Monday, July 06, 2009

UC - willful misconduct - inability to do work

Durham v. UCBR - Cmwlth Court - July 2, 2009 - unreported memorandum decision

http://origin-www.courts.state.pa.us/OpPosting/Cwealth/out/30CD09_7-2-09.pdf

The court reversed the decision of the Board, affirming the referee decision that Claimant was not eligible for benefits under Section 402(e) of the UC Law, 43 P.S. §802(e), for alleged willful misconduct, because "the facts showed only Claimant’s inability to complete assignments, as opposed to refusal to do so..."

Claimant was unable to catch up on progress notes because of a 5-day absence for health reasons. Even though the Board found Employer’s witnesses credible, the substance of that credited testimony does not support a finding that Claimant intentionally disregarded his job duties. This is simply a case of an employee working to the best of his ability but still falling short of his employer’s expectations. This does not amount to willful misconduct.

On the employer testimony, the Board found that Claimant’s conduct was intentional. However, the testimony established only that Claimant was not performing at a rate which she considered satisfactory, and that in her opinion Claimant’s productivity had declined. Employer’s reaction to Claimant’s supposed misconduct indicates that it, too, believed Claimant was simply incompetent. Indeed, Employer took measures to assist him in completing his backlog of work. This suggests that Employer believed Claimant needed extra time and help in order to complete his workload, not that he refused to complete it or refused to exercise the requisite diligence. The employer witness did not testify that Claimant disregarded Employer’s interests or his duties; her testimony showed only that Claimant did not complete the duties assigned to him. In short, Claimant’s failure to complete his work was the result of “mere incompetence, inexperience, or inability.”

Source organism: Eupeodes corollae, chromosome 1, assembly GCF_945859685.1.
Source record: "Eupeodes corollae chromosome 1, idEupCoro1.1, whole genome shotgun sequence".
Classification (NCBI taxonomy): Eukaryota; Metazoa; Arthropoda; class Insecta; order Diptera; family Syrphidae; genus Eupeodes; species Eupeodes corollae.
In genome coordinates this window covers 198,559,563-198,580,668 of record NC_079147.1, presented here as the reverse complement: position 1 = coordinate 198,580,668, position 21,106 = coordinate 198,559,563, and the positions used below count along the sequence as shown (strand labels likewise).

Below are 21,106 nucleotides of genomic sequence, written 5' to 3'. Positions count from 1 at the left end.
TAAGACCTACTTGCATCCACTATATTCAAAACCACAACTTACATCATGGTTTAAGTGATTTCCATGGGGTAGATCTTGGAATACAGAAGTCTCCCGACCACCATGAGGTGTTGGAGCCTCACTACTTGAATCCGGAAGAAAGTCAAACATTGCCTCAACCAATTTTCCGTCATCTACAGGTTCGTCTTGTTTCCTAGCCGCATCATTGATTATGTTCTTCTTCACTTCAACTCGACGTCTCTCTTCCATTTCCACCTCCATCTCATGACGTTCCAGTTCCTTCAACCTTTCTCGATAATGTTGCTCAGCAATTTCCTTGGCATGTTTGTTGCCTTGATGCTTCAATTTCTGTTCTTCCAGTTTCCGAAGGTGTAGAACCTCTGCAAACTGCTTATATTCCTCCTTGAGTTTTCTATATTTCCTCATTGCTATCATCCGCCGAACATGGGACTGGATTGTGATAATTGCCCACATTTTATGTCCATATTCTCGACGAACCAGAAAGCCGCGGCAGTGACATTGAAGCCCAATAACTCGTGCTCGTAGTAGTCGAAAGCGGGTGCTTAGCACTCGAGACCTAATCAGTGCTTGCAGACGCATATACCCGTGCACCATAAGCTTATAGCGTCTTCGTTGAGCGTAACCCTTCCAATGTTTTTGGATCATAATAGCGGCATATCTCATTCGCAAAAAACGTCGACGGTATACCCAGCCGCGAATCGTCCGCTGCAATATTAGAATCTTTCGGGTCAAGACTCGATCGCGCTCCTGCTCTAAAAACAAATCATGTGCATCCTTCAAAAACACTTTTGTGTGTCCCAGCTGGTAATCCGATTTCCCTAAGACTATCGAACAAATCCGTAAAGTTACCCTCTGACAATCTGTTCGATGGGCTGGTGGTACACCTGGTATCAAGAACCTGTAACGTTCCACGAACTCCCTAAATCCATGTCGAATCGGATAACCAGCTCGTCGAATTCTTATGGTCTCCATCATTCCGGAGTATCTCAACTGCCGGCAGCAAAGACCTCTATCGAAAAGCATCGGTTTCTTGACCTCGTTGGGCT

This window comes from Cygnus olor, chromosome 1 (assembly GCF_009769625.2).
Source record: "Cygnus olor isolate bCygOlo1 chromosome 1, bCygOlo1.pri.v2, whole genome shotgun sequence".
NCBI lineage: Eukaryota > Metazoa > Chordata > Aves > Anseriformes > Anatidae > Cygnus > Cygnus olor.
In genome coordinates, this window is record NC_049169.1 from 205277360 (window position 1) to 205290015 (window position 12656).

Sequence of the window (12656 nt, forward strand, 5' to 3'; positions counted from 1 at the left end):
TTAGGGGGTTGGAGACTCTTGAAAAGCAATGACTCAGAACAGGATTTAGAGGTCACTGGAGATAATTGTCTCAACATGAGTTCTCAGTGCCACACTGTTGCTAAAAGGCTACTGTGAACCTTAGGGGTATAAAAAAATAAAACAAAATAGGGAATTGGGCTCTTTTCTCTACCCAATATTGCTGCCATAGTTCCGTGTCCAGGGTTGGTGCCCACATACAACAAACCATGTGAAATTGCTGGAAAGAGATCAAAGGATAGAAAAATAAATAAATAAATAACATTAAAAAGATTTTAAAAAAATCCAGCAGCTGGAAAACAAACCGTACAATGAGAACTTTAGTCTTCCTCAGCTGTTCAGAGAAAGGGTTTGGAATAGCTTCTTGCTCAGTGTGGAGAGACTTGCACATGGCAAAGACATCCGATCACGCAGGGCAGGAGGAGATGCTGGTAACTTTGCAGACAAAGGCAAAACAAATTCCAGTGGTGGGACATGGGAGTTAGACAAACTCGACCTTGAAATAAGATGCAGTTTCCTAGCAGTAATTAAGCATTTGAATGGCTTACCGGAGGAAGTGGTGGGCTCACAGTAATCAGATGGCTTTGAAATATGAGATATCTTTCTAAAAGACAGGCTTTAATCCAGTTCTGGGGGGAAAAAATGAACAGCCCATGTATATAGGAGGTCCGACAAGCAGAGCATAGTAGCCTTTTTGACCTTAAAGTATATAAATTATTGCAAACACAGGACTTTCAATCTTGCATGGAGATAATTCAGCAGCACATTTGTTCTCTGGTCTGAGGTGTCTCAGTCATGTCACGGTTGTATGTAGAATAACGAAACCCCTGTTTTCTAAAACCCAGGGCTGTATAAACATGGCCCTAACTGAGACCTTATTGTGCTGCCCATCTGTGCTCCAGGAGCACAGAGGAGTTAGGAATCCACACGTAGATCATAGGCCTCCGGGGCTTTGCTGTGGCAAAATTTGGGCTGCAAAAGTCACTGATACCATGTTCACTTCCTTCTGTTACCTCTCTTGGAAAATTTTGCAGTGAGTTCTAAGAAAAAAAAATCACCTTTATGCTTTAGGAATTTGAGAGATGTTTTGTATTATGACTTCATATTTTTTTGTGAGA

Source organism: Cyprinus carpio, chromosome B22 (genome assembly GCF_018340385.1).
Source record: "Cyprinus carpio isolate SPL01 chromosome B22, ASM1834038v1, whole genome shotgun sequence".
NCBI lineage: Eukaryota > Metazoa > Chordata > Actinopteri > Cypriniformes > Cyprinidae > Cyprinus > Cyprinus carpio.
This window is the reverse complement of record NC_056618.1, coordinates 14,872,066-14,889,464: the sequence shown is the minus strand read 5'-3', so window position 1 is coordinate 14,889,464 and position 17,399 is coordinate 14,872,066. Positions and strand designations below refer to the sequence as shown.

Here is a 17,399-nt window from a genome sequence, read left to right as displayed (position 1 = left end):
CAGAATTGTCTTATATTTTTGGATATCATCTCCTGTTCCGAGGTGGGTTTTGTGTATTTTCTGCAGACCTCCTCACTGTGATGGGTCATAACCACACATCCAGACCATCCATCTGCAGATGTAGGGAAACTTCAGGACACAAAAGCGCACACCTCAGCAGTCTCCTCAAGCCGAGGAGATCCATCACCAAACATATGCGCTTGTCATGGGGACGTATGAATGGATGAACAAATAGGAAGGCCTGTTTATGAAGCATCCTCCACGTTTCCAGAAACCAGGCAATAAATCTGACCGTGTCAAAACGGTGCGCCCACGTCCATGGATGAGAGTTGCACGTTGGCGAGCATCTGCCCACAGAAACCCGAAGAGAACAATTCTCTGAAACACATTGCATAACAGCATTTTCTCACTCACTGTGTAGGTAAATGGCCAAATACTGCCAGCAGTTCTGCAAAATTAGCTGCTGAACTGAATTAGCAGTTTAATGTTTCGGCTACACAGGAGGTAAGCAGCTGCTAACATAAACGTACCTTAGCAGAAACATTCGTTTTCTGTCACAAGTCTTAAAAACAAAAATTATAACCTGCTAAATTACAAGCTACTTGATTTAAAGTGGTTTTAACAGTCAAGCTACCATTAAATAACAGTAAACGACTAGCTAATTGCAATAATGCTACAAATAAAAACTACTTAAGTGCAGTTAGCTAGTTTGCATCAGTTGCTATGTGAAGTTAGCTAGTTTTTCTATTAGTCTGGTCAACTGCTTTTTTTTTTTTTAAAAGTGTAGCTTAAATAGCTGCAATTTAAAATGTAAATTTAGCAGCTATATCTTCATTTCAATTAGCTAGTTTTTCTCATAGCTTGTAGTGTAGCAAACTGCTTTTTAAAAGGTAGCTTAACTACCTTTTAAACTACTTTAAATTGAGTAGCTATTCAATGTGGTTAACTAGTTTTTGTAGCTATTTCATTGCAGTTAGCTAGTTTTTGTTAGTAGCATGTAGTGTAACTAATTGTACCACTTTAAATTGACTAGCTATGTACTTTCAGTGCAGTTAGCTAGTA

It is important to focus on the definition of “willful.” Actual intent to wrong the employer is not necessary. Willful misconduct can be proven by a finding of “conscious indifference to the duty owed the employer.” Homony v. UCBR, 312 A.2d 77, 78 (Pa. Cmwlth. 1973). However, “mere incompetence, inexperience, or inability which may indeed be sufficient to justify discharge, will not constitute willful misconduct.” Ungard v. UCBR, 442 A.2d 16, 19 (Pa. Cmwlth. 1982). Where an employee works to the best of his ability, it does not amount to willful misconduct. Radio Station WVCH v. UCBR, 430 A.2d 737, 740 (Pa. Cmwlth. 1981); Geslao v. UCBR, 519 A.2d 1096, 1098 (Pa. Cmwlth. 1987); Herndon v. UCBR, 540 A.2d 633, 634 (Pa. Cmwlth. 1988). The record in this case does not support the Board’s conclusion that Claimant’s failure to complete his work constituted willful misconduct.

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